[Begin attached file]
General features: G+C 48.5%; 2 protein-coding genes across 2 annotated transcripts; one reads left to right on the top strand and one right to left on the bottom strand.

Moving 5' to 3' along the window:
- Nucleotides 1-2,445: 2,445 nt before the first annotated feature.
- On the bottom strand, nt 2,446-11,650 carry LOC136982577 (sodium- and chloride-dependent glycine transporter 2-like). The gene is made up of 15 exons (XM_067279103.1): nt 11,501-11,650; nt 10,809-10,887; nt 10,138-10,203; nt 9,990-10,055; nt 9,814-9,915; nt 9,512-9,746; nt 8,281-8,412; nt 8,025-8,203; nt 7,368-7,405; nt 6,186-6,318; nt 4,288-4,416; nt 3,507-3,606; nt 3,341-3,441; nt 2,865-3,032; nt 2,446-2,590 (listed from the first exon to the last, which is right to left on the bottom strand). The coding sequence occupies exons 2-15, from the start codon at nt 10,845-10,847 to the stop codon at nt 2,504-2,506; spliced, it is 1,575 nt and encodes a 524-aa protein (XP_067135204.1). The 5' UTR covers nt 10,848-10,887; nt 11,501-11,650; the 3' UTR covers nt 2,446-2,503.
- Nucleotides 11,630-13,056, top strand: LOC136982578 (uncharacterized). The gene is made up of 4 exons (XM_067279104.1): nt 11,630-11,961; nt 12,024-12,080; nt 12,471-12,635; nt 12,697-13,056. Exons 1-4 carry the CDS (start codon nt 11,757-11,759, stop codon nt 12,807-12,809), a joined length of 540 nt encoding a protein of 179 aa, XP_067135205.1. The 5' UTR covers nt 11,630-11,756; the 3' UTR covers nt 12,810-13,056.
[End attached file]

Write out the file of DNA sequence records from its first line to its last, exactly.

General features: G+C 48.5%; 2 protein-coding genes across 2 annotated transcripts; one reads left to right on the top strand and one right to left on the bottom strand.

Moving 5' to 3' along the window:
- Nucleotides 1-2,445: 2,445 nt before the first annotated feature.
- On the bottom strand, nt 2,446-11,650 carry LOC136982577 (sodium- and chloride-dependent glycine transporter 2-like). The gene is made up of 15 exons (XM_067279103.1): nt 11,501-11,650; nt 10,809-10,887; nt 10,138-10,203; nt 9,990-10,055; nt 9,814-9,915; nt 9,512-9,746; nt 8,281-8,412; nt 8,025-8,203; nt 7,368-7,405; nt 6,186-6,318; nt 4,288-4,416; nt 3,507-3,606; nt 3,341-3,441; nt 2,865-3,032; nt 2,446-2,590 (listed from the first exon to the last, which is right to left on the bottom strand). The coding sequence occupies exons 2-15, from the start codon at nt 10,845-10,847 to the stop codon at nt 2,504-2,506; spliced, it is 1,575 nt and encodes a 524-aa protein (XP_067135204.1). The 5' UTR covers nt 10,848-10,887; nt 11,501-11,650; the 3' UTR covers nt 2,446-2,503.
- Nucleotides 11,630-13,056, top strand: LOC136982578 (uncharacterized). The gene is made up of 4 exons (XM_067279104.1): nt 11,630-11,961; nt 12,024-12,080; nt 12,471-12,635; nt 12,697-13,056. Exons 1-4 carry the CDS (start codon nt 11,757-11,759, stop codon nt 12,807-12,809), a joined length of 540 nt encoding a protein of 179 aa, XP_067135205.1. The 5' UTR covers nt 11,630-11,756; the 3' UTR covers nt 12,810-13,056.